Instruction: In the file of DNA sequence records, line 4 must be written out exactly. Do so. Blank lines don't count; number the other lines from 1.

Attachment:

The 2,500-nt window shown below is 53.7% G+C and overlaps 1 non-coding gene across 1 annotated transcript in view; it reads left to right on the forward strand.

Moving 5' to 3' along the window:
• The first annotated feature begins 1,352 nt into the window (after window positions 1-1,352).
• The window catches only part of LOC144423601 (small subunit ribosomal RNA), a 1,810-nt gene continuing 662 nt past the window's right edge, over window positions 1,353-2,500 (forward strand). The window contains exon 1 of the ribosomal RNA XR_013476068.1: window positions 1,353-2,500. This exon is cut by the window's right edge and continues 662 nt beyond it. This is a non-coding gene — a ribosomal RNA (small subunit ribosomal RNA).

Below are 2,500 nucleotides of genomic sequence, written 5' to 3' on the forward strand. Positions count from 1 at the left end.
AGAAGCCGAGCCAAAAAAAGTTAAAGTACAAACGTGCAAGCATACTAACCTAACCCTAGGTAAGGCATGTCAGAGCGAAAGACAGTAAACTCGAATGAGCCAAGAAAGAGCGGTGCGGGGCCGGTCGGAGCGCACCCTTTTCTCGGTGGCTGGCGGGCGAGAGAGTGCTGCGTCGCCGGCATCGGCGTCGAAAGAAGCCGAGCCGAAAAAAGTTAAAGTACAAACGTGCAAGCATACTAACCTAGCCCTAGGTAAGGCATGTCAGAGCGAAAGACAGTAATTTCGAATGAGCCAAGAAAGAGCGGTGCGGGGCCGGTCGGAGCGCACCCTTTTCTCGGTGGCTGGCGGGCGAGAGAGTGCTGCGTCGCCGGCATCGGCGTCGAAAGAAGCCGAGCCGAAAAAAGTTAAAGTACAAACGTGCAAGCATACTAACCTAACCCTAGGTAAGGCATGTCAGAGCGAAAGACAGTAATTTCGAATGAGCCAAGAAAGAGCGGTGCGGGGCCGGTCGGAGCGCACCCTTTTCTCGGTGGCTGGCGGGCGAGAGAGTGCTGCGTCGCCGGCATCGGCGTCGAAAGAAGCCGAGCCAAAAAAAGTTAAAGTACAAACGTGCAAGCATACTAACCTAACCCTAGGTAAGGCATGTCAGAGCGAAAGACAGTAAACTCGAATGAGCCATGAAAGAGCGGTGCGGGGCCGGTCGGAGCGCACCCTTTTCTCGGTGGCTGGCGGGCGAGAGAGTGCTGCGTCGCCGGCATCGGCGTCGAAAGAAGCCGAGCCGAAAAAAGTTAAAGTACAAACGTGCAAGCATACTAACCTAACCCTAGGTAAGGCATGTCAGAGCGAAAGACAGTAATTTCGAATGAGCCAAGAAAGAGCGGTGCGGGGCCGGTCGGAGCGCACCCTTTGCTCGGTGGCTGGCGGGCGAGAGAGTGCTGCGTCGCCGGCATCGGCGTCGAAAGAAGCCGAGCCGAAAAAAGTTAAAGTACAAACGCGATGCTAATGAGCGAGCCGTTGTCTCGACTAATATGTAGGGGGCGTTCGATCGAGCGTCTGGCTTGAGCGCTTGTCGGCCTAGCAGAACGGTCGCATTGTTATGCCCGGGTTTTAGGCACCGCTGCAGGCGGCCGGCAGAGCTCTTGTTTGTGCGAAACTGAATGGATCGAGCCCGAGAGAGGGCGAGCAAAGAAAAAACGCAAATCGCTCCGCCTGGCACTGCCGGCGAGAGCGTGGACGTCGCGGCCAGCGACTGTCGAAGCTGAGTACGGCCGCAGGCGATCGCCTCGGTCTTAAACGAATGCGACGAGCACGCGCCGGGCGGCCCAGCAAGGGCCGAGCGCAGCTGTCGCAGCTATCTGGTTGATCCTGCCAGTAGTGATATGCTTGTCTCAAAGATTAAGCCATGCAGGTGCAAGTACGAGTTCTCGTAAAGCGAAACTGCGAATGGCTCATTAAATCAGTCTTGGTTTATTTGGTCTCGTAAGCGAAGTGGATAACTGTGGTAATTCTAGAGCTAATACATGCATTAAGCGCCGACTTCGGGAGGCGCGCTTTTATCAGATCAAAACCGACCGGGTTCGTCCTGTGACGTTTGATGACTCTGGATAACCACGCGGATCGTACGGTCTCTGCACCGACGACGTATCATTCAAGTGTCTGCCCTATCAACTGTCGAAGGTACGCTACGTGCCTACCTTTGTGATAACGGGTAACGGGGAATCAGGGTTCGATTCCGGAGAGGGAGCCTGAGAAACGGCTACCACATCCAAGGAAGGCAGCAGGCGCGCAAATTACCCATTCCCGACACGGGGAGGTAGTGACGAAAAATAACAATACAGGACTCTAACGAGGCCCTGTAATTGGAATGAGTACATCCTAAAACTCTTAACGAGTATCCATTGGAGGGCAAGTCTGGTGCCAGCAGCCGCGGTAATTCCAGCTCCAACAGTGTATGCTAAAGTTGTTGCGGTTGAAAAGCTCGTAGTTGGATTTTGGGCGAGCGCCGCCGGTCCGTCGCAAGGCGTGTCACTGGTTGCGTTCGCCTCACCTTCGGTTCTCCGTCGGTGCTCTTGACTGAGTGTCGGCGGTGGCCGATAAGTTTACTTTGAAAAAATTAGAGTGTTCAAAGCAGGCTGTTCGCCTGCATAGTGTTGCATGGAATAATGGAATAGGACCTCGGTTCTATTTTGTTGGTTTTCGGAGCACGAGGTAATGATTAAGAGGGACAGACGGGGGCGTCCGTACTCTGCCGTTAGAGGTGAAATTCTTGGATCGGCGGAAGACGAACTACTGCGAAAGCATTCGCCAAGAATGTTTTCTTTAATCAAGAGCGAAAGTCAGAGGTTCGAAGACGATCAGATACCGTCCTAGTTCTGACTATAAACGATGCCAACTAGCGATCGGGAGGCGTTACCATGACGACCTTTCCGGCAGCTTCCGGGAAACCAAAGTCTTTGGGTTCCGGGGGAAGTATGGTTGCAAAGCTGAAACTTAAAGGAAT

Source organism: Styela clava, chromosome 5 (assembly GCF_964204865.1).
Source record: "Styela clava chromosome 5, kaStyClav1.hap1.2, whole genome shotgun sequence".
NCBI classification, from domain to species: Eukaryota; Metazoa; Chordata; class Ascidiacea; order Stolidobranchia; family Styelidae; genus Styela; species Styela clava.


• The window catches only part of LOC144423601 (small subunit ribosomal RNA), a 1,810-nt gene continuing 662 nt past the window's right edge, over window positions 1,353-2,500 (forward strand). The window contains exon 1 of the ribosomal RNA XR_013476068.1: window positions 1,353-2,500. This exon is cut by the window's right edge and continues 662 nt beyond it. This is a non-coding gene — a ribosomal RNA (small subunit ribosomal RNA).